September 20, 2012

Zurich’s congestion-buster takes shape

Written by  Valentina Kumpusch, Rhomberg Bahntechnik
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Fitting out of the Durchmesserlinie, Zurich's second cross-city line, is now underway. Completion of this $US 2.1bn project, which is planned in phases from 2014, will provide much-needed additional capacity on the city's congested rail network as Valentina Kumpusch, project manager with Rhomberg Bahntechnik explains.

AROUND 400,000 passengers board, alight from or change trains in Zurich every day, and by 2020 this figure is expected to reach half a million, which means completion of the city's second cross-city line - the Durchmesserlinie (DML) - cannot come soon enough. The line, which includes a second underground through station beneath Zurich main station, will not only relieve congestion in the city but will also play a key role in the enhancement of Switzerland's east-west axis by cutting journey times for services on the Geneva - Lausanne - Bern - Zurich - St Gallen corridor.

Starting in the west, the 9.6km line consists of the following main components:

two single-track viaducts between Altstetten and Zurich main station, which include the 394m Kohlendreieck bridge and the 1156m Letzigraben bridge

an underground four-track through station with two island platforms at Löwenstrasse which will be about 1km long

the 4.5km double-track Weinberg tunnel between Zurich main station and the south of Oerlikon, with a parallel escape and rescue tunnel, and

• widening of the cutting between the tunnel portal and Oerlikon station by up to 18m to accommodate two additional tracks and expansion of the station area.

The total budget for the DML is SFr 2bn ($US 2.1bn) at April 2005 prices. The most costly elements of the project are Löwenstrasse station and the Weinberg tunnel which will cost a total of around SFr 1.15bn. Upgrading works at Oerlikon will amount to about SFr 450m, with the City of Zurich investing a further SFr 80m. The two new bridges on the section between Altstetten and Löwenstrasse will cost about SFr 290m.

The main structural works started in 2007 and are scheduled to continue until 2014 for the Weinberg tunnel and Löwenstrasse station, 2015 for the bridges, with the works at Oerlikon due for completion in 2016.

Construction of the Weinberg tunnel and Löwenstrasse station was tendered as one main contract for the basic infrastructure and two secondary contracts for the overhead contact wire and communications systems, while the works in Oerlikon and Altstetten are being carried out by Swiss Federal Railways (SBB).

In September 2011, SBB awarded the contract for the main railway engineering works to the Arge Bahntechnik Durchmesserlinie consortium of RhombergBau, (lead contractor), ImpleniaBau, and Cablex. In July, following nine months of preparation, installation work began, starting with the Weinberg tunnel.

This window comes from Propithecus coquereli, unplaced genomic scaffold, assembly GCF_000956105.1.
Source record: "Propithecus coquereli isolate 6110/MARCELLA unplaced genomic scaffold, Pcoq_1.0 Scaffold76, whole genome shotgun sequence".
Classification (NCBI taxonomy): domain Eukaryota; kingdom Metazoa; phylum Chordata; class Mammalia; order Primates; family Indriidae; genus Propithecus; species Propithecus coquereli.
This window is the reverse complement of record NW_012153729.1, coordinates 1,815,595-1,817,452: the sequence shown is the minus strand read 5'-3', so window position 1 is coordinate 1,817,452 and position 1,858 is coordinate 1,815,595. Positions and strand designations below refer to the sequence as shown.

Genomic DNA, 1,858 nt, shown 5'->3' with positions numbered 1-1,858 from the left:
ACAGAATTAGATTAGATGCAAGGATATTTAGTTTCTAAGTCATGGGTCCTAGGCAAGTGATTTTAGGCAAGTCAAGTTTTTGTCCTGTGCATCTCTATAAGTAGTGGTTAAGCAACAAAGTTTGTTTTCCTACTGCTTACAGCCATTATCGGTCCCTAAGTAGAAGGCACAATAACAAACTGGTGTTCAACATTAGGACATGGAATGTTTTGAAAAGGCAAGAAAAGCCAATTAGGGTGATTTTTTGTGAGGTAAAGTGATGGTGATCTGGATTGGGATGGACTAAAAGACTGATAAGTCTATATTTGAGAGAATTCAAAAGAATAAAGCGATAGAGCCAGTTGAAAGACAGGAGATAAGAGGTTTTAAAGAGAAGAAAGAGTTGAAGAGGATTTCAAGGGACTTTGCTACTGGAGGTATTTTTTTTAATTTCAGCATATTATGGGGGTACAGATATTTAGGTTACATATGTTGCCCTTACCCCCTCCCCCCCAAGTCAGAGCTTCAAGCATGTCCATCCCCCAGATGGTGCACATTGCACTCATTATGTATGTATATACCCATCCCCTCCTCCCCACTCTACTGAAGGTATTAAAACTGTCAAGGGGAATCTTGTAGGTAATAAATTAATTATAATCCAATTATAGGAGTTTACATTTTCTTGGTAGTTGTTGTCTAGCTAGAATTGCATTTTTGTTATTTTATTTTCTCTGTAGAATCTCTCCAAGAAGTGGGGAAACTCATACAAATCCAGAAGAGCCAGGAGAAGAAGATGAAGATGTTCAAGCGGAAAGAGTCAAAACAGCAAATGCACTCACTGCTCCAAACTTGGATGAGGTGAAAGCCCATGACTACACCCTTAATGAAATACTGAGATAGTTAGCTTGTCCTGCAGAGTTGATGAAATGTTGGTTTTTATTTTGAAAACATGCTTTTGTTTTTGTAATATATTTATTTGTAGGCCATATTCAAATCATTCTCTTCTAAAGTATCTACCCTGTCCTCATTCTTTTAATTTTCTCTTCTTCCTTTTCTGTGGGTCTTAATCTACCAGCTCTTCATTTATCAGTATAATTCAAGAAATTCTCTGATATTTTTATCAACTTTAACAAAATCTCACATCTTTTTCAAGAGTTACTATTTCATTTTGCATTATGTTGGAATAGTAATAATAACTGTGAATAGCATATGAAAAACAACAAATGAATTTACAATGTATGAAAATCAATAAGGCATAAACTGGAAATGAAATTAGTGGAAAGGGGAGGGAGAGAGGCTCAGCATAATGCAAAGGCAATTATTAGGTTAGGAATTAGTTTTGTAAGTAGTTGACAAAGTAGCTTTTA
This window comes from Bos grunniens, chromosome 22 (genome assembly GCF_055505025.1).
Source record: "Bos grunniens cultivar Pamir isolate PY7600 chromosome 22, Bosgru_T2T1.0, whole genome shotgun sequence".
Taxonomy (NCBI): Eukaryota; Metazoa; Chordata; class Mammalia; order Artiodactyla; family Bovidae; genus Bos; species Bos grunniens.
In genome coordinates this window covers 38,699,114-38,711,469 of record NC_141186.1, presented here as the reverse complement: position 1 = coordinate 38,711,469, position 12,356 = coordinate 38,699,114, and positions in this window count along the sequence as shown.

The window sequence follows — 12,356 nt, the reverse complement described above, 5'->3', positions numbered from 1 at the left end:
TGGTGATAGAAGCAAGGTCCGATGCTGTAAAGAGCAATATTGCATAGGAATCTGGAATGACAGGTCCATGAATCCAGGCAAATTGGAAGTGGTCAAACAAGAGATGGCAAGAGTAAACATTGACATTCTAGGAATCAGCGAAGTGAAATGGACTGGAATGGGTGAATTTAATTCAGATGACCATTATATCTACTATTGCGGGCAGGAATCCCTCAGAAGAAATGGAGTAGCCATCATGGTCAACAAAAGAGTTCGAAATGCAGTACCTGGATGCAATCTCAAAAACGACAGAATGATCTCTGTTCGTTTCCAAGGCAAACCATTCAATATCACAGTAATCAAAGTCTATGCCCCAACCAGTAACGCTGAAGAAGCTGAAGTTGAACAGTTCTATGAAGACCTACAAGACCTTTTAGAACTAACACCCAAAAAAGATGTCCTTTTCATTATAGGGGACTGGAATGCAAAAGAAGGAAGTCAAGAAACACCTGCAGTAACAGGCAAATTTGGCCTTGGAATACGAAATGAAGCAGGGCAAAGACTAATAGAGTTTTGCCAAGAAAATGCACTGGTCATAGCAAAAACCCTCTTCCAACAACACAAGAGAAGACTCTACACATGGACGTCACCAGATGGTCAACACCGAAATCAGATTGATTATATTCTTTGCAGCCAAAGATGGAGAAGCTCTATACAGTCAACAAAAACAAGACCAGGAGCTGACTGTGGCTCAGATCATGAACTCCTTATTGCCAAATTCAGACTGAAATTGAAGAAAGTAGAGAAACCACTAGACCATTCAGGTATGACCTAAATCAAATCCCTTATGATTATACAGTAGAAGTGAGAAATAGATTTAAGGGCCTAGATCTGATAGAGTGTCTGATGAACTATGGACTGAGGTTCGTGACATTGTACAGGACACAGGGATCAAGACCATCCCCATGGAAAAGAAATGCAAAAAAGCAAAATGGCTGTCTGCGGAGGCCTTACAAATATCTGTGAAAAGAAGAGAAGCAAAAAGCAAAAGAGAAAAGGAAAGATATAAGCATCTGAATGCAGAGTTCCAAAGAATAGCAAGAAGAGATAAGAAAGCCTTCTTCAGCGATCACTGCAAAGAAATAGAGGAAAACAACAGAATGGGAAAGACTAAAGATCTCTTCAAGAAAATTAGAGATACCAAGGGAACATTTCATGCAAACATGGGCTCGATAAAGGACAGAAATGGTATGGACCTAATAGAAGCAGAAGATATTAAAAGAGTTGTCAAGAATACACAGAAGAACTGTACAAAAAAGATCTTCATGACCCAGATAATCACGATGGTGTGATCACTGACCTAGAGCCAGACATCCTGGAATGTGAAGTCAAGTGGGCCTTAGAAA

The DML project has presented a number of constructional challenges. Building two new island platforms and four tracks for Löwenstrasse station 16m below platforms 4 to 9 of Zurich main station, which dates from 1847, under live operating conditions required some complex construction techniques, such as diaphragm walls, jetting and cut-and-cover. The new underground station will be accessed via 57 escalators and 10 lifts.

A 35m-deep vertical shaft had to be sunk in Oerlikon before construction of Weinberg tunnel could begin. A tunnel boring machine (TBM) was assembled in the shaft and set up to work towards Zurich main station. The machine drove first through molasse rocks below some very sensitive structures, such as University Hospital, ETH Zurich and the studios of Swiss National Radio DRS. Excavated material was moved by conveyor belt to Oerlikon station, from where it was transported by rail to a landfill site. To pass beneath the River Limmat, just before reaching Zurich main station, the machine had to be modified to drive through groundwater- saturated unconsolidated sediments. The breakthrough at Zurich main station took place in November 2010 and the tunnel boring machine was subsequently dismantled.

The parallel tunnel for light vehicles was broken through and connected to the main tunnel by cross passages every 500m. This provides a means of escape and rescue for passengers and staff.

Oerlikon
South of Oerlikon, the existing line is being widened to accommodate two additional tracks (pictured). New retaining walls up to 28m high on both sides of the track are clad with sound-insulating panels to protect neighbouring properties from train noise.